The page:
No one likes airing dirty laundry, but when you’re talking lawsuits, you’re talking public record.
I was doing some research on the Suffolk Deeds site and came across a suit filed by a potential buyer against the seller of a unit in the Ritz Carlton towers (2 Avery Street).
The gist of it seems to be, the owner listed his property for sale through a real estate agent. Within a couple of weeks, a buyer made an offer through his own agent, using the standard “Offer To Purchase” form used by just about every agent in the city (and world?).
The owner signed the offer.
There was subsequently a home inspection, and then, apparently, some negotiation on terms. The sides agreed to the changes, according to the lawsuit, and a draft purchase and sale contract was drawn up. The buyer signed the contract, and sent it on to the owner, within the time-frame set forth in the offer.
The owner did not sign the P&S.
The buyer is now suing to compel the owner to fulfill his obligations as set forth in the Offer. Meaning, sell him the unit.
What does this mean to you and me?
Well, I’m not an attorney.
What usually happens is, an offer to purchase is signed by the buyer and seller, then a couple of weeks later, a purchase & sale contract is signed. The P&S, for all intents and purposes, replaces the terms as set forth in the offer. If both sides sign a P&S, then the seller is compelled to close on the purchase. The buyer is compelled to close on the purchase. If the buyer doesn’t close on time, the seller can take any deposit put down upon signing of the P&S. If the seller doesn’t close on time, the buyer can sue. (The seller can sue the buyer, too, if the buyer doesn’t close, usually. Most often though, the seller just takes the deposit and walks away, to find another buyer.)
(The P&S contract should be specific in what happens if either side fails to comply with the contract – if you are a buyer, you want the contract to say something like, “if the buyer doesn’t close, any deposits will be forfeited, but no further money will be required,” or something like that. This way, the seller can’t sue you for any out-of-pocket expenses or losses due to a subsequent sale at a lower price.)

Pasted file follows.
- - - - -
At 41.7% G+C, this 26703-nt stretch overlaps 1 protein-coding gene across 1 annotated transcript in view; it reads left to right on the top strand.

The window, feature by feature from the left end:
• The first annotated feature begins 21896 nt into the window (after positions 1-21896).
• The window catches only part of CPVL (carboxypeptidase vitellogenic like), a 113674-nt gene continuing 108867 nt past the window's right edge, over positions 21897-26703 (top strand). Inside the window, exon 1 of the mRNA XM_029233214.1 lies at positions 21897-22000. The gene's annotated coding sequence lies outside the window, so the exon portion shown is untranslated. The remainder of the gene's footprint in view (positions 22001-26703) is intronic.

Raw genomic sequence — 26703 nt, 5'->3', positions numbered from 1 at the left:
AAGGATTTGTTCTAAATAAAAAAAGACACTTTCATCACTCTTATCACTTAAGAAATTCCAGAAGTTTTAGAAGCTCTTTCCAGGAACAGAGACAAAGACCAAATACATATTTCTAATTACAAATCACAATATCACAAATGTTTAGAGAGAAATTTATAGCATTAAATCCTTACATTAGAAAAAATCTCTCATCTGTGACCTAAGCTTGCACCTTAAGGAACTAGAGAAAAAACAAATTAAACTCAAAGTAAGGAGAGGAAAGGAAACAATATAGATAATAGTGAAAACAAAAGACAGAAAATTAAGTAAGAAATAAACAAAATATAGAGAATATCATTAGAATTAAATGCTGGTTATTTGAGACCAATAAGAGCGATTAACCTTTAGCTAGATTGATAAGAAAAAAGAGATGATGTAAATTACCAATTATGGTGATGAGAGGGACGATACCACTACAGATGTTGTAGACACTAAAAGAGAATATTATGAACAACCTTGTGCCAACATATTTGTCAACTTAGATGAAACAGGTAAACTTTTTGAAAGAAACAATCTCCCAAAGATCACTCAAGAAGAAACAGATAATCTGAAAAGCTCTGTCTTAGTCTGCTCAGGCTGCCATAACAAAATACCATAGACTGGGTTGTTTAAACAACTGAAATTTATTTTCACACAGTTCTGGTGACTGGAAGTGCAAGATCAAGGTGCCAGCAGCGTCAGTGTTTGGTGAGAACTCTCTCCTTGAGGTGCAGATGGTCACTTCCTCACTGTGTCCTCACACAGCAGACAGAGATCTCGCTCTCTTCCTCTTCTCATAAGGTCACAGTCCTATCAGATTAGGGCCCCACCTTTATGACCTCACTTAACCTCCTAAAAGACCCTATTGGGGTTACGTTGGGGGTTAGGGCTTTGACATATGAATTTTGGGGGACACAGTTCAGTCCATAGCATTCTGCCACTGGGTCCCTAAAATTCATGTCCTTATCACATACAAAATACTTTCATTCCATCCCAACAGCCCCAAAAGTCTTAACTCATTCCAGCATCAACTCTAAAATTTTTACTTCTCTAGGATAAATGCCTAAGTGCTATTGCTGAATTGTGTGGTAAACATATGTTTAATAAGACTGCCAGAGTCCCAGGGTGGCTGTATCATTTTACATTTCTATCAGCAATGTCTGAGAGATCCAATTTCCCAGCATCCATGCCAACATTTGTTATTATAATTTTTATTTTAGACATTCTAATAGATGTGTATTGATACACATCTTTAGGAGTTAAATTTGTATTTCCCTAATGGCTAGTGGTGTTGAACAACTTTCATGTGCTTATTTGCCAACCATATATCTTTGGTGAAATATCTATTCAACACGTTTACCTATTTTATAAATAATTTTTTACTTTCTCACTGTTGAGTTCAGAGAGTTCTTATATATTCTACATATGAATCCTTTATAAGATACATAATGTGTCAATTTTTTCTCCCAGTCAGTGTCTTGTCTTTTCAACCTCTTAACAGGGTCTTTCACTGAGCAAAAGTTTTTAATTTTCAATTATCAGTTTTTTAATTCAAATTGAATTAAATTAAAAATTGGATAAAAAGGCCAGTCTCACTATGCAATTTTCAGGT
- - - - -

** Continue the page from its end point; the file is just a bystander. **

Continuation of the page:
However, whether or not the offer is binding is not as clearcut. There have been lawsuits over the years that have favored the rights of the buyer (this lawsuit references one of them, in fact), but each case is unique.
What you need to know if you’re buying real estate is, if you make an offer, and then back out for no reason, usually, the only thing you’re going to lose is your $1,000 deposit. The seller, on the other hand, is almost always required to go through with the deal, no matter what. He/she can’t just return your $1,000 and say, “see you later”, not even if he/she gets a higher offer.
I don’t know what happened in this case, specifically. Did the seller get a better offer? Did the seller have second thoughts? Did the seller end up not having somewhere else to move?
Most buyers would get mad, then move on to another property, feeling it’s not worth the time, effort, or expense, of filing a lawsuit.
It will be interesting to see what happens!
(If you are interested in reading the documents in the lawsuit, search on Jackson Loomis on the Suffolk Deeds site.)
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